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Transportation
5:15 pm
Wed October 8, 2014

Texas Voters Will Decide Fate of Transportation Funding Measure in November

At a Texas House Transportation Committee hearing on Oct. 8, 2014, lawmakers discussed Proposition 1, a constitutional amendment that would divert some funding to a state highway fund if voters approve it.
Liang Shi for KUT News

This November, Texas residents will vote on a state constitutional amendment known as Proposition 1. If they approve it, some money from oil and gas production taxes will go into a state transportation fund. Today, state lawmakers went over what’s at stake.

If voters approve Proposition 1, it would divert a portion of oil and gas tax money to the State Highway Fund, which would help the cash-strapped Texas Department of Transportation.

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Transportation
9:06 am
Wed October 1, 2014

Why Austin's ‘Rail Fail’ in 2000 Still Resonates Today

If things had gone differently 14 years ago, instead of the bus service you see here on Guadalupe there'd be a light rail line today.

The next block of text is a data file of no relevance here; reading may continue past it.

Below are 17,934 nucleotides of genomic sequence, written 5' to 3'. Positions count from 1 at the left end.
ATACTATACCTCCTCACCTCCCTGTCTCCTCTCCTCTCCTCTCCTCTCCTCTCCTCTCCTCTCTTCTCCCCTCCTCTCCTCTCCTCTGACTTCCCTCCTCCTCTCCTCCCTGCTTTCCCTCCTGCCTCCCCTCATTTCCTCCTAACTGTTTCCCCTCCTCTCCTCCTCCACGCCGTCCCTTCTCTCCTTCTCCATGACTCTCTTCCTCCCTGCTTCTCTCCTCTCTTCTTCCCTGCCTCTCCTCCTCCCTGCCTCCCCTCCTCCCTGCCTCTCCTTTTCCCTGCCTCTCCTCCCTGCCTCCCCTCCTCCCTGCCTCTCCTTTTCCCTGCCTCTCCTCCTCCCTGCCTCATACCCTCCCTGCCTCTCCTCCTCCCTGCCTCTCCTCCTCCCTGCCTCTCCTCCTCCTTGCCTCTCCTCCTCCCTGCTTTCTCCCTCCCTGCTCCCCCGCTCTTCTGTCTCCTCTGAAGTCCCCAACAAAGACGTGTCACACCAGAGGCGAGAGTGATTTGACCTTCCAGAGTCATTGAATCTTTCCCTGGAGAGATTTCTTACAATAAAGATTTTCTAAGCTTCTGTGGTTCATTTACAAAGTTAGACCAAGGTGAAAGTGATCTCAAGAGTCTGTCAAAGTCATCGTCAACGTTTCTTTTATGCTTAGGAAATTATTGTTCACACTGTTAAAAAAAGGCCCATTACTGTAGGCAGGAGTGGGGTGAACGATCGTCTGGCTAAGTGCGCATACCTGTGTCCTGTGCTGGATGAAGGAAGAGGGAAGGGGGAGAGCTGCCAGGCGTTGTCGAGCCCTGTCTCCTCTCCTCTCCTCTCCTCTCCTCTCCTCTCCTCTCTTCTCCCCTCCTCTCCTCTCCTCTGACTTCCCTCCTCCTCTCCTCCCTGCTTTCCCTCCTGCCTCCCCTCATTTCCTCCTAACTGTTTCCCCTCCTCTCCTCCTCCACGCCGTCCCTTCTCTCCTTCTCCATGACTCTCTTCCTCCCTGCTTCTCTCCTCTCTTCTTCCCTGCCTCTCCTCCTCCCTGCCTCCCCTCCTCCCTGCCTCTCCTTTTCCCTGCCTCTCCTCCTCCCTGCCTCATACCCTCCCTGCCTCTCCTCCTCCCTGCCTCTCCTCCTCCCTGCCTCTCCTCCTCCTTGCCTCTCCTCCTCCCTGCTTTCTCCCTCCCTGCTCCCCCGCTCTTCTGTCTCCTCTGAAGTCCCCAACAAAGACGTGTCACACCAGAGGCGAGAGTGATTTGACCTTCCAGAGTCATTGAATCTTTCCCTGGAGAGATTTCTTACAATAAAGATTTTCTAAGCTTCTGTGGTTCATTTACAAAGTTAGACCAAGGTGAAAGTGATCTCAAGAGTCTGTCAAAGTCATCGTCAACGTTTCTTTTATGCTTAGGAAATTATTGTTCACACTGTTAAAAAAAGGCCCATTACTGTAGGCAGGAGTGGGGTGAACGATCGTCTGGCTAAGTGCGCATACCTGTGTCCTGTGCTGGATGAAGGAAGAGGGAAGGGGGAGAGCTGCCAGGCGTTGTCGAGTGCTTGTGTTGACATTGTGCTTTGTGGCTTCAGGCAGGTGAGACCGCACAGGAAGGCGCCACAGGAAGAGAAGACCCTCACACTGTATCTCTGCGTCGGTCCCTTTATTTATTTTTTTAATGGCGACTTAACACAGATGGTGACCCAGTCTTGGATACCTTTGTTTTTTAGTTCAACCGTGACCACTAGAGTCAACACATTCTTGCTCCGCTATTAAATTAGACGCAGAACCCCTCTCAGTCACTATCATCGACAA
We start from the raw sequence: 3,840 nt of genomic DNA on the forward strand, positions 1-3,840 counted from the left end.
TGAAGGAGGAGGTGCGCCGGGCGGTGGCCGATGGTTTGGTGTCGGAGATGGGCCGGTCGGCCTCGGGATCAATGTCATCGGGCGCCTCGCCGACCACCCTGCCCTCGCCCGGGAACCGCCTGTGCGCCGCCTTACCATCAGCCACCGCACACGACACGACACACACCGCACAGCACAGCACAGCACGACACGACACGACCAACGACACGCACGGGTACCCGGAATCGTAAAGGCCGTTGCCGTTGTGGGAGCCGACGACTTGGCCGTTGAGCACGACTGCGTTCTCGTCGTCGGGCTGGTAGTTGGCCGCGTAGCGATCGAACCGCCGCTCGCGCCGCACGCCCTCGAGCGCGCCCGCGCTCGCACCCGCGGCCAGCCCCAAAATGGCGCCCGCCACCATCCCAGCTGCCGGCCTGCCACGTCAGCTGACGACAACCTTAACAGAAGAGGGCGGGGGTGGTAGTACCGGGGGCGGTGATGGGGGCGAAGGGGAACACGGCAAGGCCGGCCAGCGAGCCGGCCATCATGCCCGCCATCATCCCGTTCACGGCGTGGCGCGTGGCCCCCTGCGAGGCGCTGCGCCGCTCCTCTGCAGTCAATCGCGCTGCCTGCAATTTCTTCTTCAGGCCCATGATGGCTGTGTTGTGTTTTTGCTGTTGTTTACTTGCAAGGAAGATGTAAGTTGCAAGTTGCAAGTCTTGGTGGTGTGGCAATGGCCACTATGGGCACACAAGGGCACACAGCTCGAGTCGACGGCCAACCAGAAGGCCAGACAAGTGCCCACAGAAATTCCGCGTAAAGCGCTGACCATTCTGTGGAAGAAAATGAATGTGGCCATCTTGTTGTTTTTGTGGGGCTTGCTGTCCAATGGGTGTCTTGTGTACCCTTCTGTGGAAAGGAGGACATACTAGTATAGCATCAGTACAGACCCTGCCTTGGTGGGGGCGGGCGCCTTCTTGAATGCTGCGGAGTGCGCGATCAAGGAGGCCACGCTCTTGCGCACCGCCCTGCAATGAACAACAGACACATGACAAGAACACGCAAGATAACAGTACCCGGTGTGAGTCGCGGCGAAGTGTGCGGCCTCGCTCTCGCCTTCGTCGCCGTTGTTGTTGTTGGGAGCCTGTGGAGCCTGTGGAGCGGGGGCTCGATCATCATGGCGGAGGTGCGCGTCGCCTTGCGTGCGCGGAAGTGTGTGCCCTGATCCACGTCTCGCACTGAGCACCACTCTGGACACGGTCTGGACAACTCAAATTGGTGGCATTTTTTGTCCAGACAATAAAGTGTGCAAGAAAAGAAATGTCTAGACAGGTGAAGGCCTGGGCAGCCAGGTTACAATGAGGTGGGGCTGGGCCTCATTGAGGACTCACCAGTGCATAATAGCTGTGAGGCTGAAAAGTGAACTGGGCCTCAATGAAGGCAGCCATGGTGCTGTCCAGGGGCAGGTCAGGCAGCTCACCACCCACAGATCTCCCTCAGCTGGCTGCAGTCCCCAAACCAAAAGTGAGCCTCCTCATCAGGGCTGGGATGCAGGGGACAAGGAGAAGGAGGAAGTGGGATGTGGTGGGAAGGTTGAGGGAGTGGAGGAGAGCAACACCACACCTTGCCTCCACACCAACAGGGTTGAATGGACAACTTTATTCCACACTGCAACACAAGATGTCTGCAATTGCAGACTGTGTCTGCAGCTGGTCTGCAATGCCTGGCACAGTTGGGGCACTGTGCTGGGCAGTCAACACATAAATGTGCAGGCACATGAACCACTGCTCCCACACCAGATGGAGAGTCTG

Spencer Selvidge/KUT News

This November, Austin voters will decide on one of the biggest expenditures in city history: a $1 billion proposal for a new light rail line and road improvements. It’s not the first time light rail has come before Austin voters: 14 years ago, in 2000, rail was narrowly voted down. How and why that plan failed has informed the latest plan voters will decide on this year.

If the light rail plan had passed back in 2000, one thing’s for sure: Austin's transit network would look very different today. The 15-mile line would have gone from Ben White and South Congress through downtown on Guadalupe and Lamar, all the way up past Parmer Lane. Think of it this way: if it had been built, you could have a burger at Hopdoddy on South Congress, then hop on a train up to Anderson Lane and Lamar, where it'd be a short hike or bike ride for another burger at the other Hopdoddy.

"2000 was kind of a pivotal moment, I think, in planning for rail transit in Austin," says Jeff Wood with The Overhead Wire, a transit consulting firm in San Francisco. He's studied the 2000 vote closely. "You had this huge election, and George Bush was on the ballot, and it lost by less than 2,000 votes."